As Westerners put their chilling final touches on Chinese exclusion, a new anti-Catholic movement emerged in the nation’s heartland in the late 1880s: the American Protective Association. The APA drew its lifeblood from Midwestern and Rocky Mountain communities where Catholics were gaining political and social clout. During the depression of 1893, the ranks of APA faithful surged to more than a half-million. APA rabble-rousers like William “Whiskey Bill” Traynor, a former saloon owner and nativist newspaper publisher, whipped up resentment with speeches blaming Irish Catholic immigrants for the economic crisis.

Although the APA had modest success in electing anti-Catholic Republicans, national party leaders eventually privileged immigrant labor and votes over their nativist agenda. By 1896 William McKinley’s presidential campaign actively courted immigrant and Roman Catholic voters while purging the APA from Republican ranks.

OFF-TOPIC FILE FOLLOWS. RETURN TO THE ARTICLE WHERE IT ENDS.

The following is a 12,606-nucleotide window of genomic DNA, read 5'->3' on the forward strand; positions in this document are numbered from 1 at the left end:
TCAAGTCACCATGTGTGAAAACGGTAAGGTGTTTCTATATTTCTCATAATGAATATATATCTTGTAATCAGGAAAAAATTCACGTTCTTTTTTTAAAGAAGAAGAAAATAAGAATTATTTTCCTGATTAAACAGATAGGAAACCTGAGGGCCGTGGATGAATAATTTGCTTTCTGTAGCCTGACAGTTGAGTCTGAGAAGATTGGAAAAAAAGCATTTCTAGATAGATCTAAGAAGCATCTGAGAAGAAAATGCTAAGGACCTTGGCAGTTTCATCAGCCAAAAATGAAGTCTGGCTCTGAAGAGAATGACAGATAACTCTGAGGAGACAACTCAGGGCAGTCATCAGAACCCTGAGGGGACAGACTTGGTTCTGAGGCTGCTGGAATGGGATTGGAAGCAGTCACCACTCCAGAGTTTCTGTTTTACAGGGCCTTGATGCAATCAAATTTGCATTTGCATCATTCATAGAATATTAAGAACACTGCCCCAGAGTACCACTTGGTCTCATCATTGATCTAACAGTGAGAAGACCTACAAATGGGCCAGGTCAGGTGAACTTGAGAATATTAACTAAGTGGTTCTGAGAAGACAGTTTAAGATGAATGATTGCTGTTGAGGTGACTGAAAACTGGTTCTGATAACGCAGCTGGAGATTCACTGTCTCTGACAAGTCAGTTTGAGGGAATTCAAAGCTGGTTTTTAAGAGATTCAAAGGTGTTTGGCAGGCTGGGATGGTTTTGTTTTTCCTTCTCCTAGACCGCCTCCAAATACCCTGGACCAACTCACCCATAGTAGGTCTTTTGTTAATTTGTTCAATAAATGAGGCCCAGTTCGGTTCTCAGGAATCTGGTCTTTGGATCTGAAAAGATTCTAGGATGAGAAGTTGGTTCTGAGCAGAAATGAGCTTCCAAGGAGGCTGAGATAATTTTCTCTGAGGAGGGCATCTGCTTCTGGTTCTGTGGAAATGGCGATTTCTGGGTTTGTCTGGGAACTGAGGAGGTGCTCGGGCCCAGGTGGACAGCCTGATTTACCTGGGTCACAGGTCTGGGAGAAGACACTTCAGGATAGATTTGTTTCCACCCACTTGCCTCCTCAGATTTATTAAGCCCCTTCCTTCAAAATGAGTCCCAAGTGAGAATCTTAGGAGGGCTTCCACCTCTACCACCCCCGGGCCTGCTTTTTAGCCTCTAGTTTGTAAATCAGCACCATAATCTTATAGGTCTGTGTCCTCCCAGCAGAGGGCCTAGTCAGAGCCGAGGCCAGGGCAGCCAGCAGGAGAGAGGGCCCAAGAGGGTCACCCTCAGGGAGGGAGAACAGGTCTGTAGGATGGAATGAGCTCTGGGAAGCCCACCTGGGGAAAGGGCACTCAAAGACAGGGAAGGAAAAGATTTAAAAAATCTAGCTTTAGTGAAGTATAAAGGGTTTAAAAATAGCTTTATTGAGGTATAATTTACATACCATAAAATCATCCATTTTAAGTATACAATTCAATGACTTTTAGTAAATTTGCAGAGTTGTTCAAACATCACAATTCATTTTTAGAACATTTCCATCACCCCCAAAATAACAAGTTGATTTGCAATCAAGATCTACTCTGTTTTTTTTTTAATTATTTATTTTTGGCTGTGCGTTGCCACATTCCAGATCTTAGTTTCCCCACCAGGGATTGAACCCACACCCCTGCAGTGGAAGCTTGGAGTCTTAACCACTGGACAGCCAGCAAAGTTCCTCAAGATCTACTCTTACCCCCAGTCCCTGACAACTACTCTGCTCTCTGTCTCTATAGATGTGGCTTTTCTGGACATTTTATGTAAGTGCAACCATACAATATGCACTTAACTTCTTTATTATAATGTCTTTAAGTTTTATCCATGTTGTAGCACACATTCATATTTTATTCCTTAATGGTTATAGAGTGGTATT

As the APA crusade dissipated, a new anti-immigrant movement, led by the upper-class Immigration Restriction League (IRL), the American Federation of Labor and various patriotic societies, distanced itself from anti-Catholic nativism. Embracing the scientific racism of social Darwinism and the eugenics movement, these reformers argued that the real problem was Southern and Eastern Europeans arriving in record numbers from countries like Italy, Greece, Russia, Hungary and Poland–and hereditarily inferior to previous European immigrants. The IRL enjoyed a prominent champion in Massachusetts Senator Henry Cabot Lodge, who proclaimed that new European immigration posed “nothing less than the possibility of a great and perilous change in the very fabric of our race.” Progressive Era nativists spurned party politics in favor of mass publicity campaigns, research and full-time Washington lobbying. Their efforts paid dividends when the 1911 Dillingham Commission, led by IRL allies including Lodge, produced forty-two volumes of findings that purportedly vindicated nativist claims about Southern and Eastern Europeans. But a countermobilization of immigration defenders–led by employer and ethnic groups–yielded a policy stalemate.